"It is quite convenient to withdraw money with UnionPay cards in Russia, but in major shopping malls, UnionPay cards are still not widely accepted," Yu Xiaoguang, a 28-year-old Chinese who has been working in Moscow for over two years, told the Global Times on Wednesday.

UnionPay cards are now accepted by over 100,000 POS terminals and more than 30,000 ATMs in Russia and a total of 45,000 UnionPay cards have been issued in Russia, according to information on the company's website.

However, Visa and MasterCard together make up around 80 percent of the country's total payment cards, local news portal RIA Novosti reported on June 23.

'Technology support'

After Visa and MasterCard stopped processing some Russian transactions in response to US sanctions, Putin announced in March that Russia should build its own national payment system in a bid to limit its exposure to political risks in the financial system.

On July 29, the Russian central bank announced it would create a national payment card system, without using existing structures. The new system is expected to start in 2015 and the first cards will be issued in a year and a half.

"This also presents an opportunity for UnionPay, as it could seek to provide technology support to Russia," said Luo from Shanghai University of Finance and Economics.

As the US and EU have imposed sanctions on Russia, some companies in the country have been moving cash holdings to Asian banks, recent media reports said.

Megafon, Russia's second-largest mobile phone operator, said on July 31 that it had converted its foreign currency deposits into rubles and Hong Kong dollars to protect the firm against any further sanctions, Reuters reported.

"UnionPay's international development should be accompanied by the overseas expansion of Chinese banks," said Xu Hongcai, director of the Department of Information under the China Center for International Economic Exchanges.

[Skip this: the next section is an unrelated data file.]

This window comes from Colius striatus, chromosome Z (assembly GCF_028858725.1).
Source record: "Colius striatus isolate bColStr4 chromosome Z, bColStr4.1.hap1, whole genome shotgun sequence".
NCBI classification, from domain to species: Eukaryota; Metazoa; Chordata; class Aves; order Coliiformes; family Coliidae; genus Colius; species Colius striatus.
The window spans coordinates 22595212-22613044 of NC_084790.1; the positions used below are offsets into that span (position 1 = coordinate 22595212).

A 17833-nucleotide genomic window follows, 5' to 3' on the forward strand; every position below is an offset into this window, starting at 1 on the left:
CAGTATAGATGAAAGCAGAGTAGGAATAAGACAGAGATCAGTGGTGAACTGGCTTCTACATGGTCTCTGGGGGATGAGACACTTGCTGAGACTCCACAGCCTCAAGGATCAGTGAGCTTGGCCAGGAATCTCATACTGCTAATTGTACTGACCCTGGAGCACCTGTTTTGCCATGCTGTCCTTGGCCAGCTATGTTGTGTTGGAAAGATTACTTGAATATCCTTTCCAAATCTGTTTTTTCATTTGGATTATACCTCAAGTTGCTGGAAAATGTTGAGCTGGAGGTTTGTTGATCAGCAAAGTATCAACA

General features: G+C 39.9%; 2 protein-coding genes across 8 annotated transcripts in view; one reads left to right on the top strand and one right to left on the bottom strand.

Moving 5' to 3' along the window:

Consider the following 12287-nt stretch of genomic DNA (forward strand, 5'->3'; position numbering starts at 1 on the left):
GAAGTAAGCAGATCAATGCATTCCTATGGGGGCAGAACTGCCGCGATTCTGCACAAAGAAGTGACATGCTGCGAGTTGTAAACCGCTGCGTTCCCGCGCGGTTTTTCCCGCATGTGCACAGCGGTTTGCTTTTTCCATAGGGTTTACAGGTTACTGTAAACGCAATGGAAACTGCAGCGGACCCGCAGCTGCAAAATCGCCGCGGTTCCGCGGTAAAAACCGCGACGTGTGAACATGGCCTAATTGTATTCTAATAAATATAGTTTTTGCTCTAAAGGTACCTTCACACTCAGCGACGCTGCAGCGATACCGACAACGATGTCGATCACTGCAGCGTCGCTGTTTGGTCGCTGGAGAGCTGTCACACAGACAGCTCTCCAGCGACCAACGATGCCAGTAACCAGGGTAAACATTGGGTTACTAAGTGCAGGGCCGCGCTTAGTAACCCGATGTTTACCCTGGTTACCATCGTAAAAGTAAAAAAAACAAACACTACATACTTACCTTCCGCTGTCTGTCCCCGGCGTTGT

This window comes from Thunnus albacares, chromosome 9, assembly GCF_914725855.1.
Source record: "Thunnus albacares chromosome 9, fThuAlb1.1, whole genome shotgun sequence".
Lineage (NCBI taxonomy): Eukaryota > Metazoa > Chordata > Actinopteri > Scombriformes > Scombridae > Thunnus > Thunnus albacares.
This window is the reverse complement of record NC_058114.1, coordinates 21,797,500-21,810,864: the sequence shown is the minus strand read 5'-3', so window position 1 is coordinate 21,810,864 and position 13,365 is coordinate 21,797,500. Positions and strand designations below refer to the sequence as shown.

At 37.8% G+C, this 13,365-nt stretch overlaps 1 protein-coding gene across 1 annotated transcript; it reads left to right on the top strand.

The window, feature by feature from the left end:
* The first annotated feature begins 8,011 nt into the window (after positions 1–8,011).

Xu also said that such changes in Russia could also speed up internationalization of the yuan, the Chinese currency.

Despite the opportunities, Luo noted that UnionPay should pay attention to potential risks.

"Both Russian laws and laws from the US and the EU should be followed when it makes asset transfers denominated in US dollars or euros," he said.

Overseas aspiration 

Founded in 2002, China UnionPay has grown into a sizable payment system that has established a presence in over 140 countries and regions around the world and has issued UnionPay cards in over 30 countries and regions, according to information posted on its website.

In 2012, UnionPay International was founded to facilitate the company's overseas business.

Data from China UnionPay in June showed that total global transactions made via UnionPay in 2013 topped 32.3 trillion yuan ($5.25 trillion), ranking second among all payment systems. Visa still led the market with transactions worth 41.7 trillion yuan in 2013, while MasterCard ranks third with 25.1 trillion yuan in transactions.

But UnionPay's business still mainly relies on the China market. In overseas markets, Visa and MasterCard still account for a much bigger share.

"It will take time for UnionPay to catch up, but it has great potential," Luo said.

Newspaper headline: Growing closer in crisis